Queen 1985: One Vision (Episode 31)
“Queen The Greatest”: a celebration of 50 of the greatest moments from the Queen story so far. A 50-week YouTube series celebrating key moments in Queen’s history reminding us why Queen and their music continue to be loved across the world
Roger Taylor: “The original words, actually, were about Martin Luther King, and now I haven’t got a clue what it’s about.”
Queen The Greatest Episode 31: Queen 1985: One Vision
A fascinating glimpse of Queen at work in the studio on the smash hit single “One Vision”, which resulted from, at the time, a unique collaboration between all four band members….with added help from a Chinese Takeaway menu.
“That really was a proper collaboration of everybody, I mean Brian came up with the riff, and then John came up with the bass part, and Fred came up with a Chinese menu which he was reading at the end. We’ve got a version actually somewhere. He goes through half the menu…”. Roger Taylor.
This week’s Queen The Greatest revisits yet another of the band’s stand out hits, One Vision, and recounts the fascinating story of a song that appears to have started out being about Martin Luther King…and ended up…well, Roger Taylor attempts to explain.
It also marked only the second song in their career to be credited as written by Queen rather than a specific band member.
In September 1985, at Freddie’s suggestion, Queen returned to Musicland Studios in Munich, Germany, with the idea of getting together to ‘see what happened’.
John Deacon: “Freddie was on the phone, and he wanted to go back in the studio and do some more recording. So in the end we went back in and we recorded another single. It was his idea really, that we could go in and actually write a song together.
“It’s credited as a Queen composition but to be honest I’d say it was mainly Roger, Brian and Freddie that did most of the writing for it.”
The song’s creation began with a riff created by Brian, and some lyric ideas from Roger…
Roger Taylor: “Yeah, I had a, sort of, set of lyrics that I think I used for two songs actually, with sort of amendments. I think it started with those lyrics and we literally wrote the song between ourselves in the studio, around those lyrics really. We were all throwing in bits of chicken bone.”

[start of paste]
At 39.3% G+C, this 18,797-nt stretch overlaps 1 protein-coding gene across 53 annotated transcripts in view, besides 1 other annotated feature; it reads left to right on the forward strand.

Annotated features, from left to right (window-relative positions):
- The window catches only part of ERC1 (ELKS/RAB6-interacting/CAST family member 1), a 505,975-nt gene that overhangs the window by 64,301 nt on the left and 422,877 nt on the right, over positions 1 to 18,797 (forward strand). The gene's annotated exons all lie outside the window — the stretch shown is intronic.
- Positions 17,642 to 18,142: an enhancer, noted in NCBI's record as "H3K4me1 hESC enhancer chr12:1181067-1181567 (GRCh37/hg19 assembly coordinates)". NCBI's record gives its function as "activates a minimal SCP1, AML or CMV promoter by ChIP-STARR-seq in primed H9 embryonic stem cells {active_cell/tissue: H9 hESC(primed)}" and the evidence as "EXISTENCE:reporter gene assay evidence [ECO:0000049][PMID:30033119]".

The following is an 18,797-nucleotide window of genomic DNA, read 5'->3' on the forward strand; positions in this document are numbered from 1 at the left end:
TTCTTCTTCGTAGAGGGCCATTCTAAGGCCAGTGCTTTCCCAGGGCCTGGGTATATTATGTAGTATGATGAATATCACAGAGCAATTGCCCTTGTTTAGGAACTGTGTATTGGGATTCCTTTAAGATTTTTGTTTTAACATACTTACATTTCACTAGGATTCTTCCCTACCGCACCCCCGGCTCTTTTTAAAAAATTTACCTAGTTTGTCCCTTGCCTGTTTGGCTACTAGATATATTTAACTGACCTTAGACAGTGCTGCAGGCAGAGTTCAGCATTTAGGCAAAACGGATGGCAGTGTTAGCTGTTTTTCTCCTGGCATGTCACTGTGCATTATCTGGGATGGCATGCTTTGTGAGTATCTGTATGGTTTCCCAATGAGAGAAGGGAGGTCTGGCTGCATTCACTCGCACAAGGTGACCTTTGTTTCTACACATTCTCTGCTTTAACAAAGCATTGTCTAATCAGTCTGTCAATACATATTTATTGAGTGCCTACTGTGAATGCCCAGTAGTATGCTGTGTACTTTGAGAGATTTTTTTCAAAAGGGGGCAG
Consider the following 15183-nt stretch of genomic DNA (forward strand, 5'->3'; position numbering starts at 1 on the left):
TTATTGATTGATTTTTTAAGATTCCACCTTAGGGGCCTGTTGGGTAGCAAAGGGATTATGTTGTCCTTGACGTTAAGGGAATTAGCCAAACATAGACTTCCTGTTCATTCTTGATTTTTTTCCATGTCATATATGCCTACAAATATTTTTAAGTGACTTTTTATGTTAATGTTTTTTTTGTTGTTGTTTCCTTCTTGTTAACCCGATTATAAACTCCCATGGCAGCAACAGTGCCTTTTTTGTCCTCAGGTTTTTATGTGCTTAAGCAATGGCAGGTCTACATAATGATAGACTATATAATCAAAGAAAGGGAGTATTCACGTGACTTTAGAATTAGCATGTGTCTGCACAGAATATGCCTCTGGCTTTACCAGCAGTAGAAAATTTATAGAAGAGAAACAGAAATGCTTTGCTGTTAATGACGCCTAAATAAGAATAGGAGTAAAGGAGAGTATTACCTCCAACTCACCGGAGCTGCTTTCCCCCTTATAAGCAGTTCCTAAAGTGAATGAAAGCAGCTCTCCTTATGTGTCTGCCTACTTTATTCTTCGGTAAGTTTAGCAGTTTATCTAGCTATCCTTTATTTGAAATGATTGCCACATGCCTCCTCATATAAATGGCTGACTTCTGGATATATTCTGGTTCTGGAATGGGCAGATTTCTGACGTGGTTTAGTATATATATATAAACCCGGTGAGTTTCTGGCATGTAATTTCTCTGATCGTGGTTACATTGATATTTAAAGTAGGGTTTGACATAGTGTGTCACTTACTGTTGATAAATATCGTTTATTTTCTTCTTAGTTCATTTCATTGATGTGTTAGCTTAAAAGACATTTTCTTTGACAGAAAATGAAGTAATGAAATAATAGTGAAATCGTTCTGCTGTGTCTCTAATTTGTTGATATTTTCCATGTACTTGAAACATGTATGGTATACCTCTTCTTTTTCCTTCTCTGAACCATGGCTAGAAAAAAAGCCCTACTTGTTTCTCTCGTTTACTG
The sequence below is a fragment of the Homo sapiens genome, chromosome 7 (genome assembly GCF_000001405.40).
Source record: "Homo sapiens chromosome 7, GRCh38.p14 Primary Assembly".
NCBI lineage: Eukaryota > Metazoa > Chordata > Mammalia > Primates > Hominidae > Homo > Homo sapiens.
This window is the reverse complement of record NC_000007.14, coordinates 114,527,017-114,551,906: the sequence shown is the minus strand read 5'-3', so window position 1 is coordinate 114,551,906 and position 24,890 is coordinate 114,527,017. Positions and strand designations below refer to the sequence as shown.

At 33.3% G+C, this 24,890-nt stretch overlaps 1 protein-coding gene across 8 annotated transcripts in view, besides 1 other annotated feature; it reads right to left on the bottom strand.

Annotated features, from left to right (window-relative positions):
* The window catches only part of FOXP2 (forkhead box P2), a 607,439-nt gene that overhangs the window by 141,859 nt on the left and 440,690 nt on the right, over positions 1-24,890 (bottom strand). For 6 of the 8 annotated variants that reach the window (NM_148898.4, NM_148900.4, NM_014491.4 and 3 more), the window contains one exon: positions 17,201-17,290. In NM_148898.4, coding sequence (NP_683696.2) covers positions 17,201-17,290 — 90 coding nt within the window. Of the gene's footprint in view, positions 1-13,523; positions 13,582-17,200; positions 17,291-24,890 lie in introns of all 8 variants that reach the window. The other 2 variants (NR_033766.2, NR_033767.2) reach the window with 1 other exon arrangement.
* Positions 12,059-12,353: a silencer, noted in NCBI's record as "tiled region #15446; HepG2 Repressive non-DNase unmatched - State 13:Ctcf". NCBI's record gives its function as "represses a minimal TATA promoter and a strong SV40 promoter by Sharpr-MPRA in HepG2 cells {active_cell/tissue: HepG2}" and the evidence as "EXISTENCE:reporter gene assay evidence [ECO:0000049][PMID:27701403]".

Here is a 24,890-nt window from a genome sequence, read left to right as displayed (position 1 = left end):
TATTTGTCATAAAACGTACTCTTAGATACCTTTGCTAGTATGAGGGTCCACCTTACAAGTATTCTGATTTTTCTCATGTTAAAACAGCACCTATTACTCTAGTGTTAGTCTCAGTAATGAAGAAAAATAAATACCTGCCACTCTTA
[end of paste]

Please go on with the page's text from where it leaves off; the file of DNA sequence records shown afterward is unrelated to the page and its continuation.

As the song started to take shape, it was clear that Queen were at a stage where this way of working suited them.
Brian May: “We know where to stop with each other, we know how far we can go, and we respect each other, I think. We think that in spite of all the problems that we may have, that Queen is still something that’s kind of precious.
“Something happens which is a situation where you can be creative and if it works for a long time, you’re very lucky. I’m sure I can leave the group and I can find people to play who’ll do exactly what I tell them, but it won’t be the same as what we have.”
Roger Taylor: “That really was a proper collaboration of everybody, I mean Brian came up with the riff, and then John came up with the bass part, and Fred came up with a Chinese menu which he was reading at the end. We’ve got a version actually somewhere…he goes through half the menu. Which is why we kept Fried Chicken at the end.”
Although the process had been an unusual one for the band, the end result was another global smash hit, even if, as Roger admitted at the time, the sentiment behind his original lyric ideas had got lost along the way…
Roger Taylor: “The original words, actually, were about Martin Luther King, and now I haven’t got a clue what it’s about. Somebody said it was about Bob Geldof, but I don’t think it is.”
[Interviewer] “So you don’t know what it’s about?”
Roger Taylor: “No, not anymore. Well they changed all my words.”
[Interviewer] “Who did?”
Roger Taylor: “Well that rotter, Freddie.”
On its way to being a fan favourite, One Vision would also serve as a memorable opening number for the band’s 1986 Magic tour.